Alice Waters is doing a good thing. She’s been doing a good thing for a long time. If you are unfamiliar with her work, you have been living under a food rock for nearly three decades. Chef, author, food aficionado, and most notably famous for her restaurant in Berkeley California, Chez Panisse, Alice Waters is largely responsible for bringing local, sustainable and organic food practices to the plates of American’s nationwide. In the 1970’s a food revolution was happening in northern California. Waters was paving the way along with Ruth Reichl- author, critic and editor for both the The Los Angeles Times and The New York Times, and the last editor-in-chief of Gourmet magazine. She laid her roots in Berkeley California where she was co owner and chef of Swallow- an important establishment of the 1970’s food revolution which Alice Waters was pioneering.
A few months ago, I had the honor of attending The Art of Simple Food: Alice Waters in Conversation with Ruth Reichl at the Art Institute- one of the host’s for The Chicago Humanities Festival where Waters was promoting her new book- The Art of Simple Food 2. I owe this privileged experience to the good folks at Chicago Foodies who hooked me up with a media pass to cover the event. CF does not like us to repeat our posts on personal blogs so for that reason, I will send you here (although I will admit the intros are pretty similar). However, I will tell you that this was one of the best foodie experiences I have had yet. Being a big fan of Alice Waters for a long time and having read and cooked from many of her books, I was especially excited to attend. I have also always been aware of Ruth Reichl’s important presence in the food writing world. It was an evening where two masterful food philosophers spoke eloquently about food and food practices. I was hanging on every word. Afterward, Waters signed a copy of her new book. I asked her to dedicate it to Olive. I also told her that as an emerging food writer, teacher, and new mother I appreciated being a part of the evening she hosted. She grabbed my hand, shook it vigorously and looked into my eyes as if to say she empathized with me. She signed the book “With hopefulness, to Olive Julia”.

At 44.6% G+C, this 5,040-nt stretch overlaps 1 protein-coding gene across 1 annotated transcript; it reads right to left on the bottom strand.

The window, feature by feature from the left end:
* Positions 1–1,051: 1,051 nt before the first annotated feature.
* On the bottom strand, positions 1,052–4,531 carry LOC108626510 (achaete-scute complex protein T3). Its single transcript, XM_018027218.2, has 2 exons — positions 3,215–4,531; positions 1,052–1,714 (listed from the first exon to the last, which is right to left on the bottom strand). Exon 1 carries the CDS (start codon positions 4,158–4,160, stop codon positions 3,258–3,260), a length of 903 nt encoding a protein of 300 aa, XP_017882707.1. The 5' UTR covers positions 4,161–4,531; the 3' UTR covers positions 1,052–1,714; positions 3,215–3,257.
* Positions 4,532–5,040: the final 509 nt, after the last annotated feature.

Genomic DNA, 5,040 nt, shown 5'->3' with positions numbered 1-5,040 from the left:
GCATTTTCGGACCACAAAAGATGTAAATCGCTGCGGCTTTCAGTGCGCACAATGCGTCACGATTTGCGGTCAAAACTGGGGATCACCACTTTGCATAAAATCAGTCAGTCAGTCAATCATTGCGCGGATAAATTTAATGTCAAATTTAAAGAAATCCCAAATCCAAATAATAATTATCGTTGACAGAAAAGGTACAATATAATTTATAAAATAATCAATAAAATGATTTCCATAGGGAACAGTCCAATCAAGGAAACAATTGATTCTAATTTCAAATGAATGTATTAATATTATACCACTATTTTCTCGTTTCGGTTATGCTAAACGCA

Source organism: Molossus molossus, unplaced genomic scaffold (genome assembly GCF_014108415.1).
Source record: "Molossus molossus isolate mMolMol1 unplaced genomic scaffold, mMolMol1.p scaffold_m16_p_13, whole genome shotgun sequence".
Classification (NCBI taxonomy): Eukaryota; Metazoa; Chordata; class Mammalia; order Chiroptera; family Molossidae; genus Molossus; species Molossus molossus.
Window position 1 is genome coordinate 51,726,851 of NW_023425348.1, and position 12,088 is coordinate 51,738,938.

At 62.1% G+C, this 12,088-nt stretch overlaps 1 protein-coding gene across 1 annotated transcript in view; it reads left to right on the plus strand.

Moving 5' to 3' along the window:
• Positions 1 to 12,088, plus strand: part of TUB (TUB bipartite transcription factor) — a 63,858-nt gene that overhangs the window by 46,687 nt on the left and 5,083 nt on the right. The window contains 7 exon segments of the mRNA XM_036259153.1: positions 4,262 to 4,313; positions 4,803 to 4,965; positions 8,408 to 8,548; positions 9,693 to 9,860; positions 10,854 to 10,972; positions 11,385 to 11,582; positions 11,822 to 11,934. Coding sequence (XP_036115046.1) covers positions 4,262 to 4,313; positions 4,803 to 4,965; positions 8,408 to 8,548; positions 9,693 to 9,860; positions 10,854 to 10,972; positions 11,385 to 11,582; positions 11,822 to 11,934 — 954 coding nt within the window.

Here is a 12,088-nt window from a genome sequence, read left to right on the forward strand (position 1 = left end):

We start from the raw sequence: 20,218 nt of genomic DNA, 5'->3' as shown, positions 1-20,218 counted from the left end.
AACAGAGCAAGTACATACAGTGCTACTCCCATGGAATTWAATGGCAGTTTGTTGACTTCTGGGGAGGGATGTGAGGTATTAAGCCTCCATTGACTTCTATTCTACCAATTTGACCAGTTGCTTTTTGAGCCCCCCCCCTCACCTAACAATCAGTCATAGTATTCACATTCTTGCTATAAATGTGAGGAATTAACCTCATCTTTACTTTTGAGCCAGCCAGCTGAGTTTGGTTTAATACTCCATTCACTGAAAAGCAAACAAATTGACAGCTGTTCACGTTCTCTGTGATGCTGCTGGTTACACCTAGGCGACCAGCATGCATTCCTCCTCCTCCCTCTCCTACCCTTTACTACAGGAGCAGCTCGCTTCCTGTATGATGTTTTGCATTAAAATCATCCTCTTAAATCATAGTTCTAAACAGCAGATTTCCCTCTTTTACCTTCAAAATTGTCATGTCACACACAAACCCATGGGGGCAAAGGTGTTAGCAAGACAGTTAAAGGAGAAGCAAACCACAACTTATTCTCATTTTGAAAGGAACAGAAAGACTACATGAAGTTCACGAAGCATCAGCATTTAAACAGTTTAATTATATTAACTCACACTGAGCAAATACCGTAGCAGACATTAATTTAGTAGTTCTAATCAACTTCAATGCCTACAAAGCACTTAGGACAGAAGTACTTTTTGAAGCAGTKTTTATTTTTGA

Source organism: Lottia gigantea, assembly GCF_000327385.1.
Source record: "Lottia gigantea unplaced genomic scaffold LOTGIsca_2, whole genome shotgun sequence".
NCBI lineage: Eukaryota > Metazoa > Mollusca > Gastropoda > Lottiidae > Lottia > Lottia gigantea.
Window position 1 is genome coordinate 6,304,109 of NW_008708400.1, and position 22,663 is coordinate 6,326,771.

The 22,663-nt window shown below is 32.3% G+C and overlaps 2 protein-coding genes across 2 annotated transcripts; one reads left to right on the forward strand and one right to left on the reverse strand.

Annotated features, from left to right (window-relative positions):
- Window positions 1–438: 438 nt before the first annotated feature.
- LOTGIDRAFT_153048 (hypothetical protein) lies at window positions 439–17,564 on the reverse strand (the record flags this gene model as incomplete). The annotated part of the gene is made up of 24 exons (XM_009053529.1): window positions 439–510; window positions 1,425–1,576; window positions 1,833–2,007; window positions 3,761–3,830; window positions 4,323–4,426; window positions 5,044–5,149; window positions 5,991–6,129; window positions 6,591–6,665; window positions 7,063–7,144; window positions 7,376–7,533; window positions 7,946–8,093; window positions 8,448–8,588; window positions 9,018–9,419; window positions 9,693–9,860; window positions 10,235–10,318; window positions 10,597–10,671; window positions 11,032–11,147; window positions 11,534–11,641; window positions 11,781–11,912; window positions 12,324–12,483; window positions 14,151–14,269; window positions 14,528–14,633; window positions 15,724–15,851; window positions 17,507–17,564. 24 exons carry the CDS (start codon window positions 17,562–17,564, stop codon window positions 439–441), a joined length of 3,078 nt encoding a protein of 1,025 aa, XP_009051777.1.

On the way home, I took an Uber car. The driver was from Pakistan. We talked about food practices in Pakistan versus America, spiritual butchering rituals, goat’s meat, where to eat Pakistani food, and gyros (his favorite food since moving to America). Our conversation was an easy one to have. Anyone will talk about food. It’s a good opener. It’s what needs to happen in order for our food world to change. More conversations about where our food comes from and how it is made. Until then, talk to the people around you. Ask them what they make for dinner, where they buy or grow their food, or start by listening. See the video below: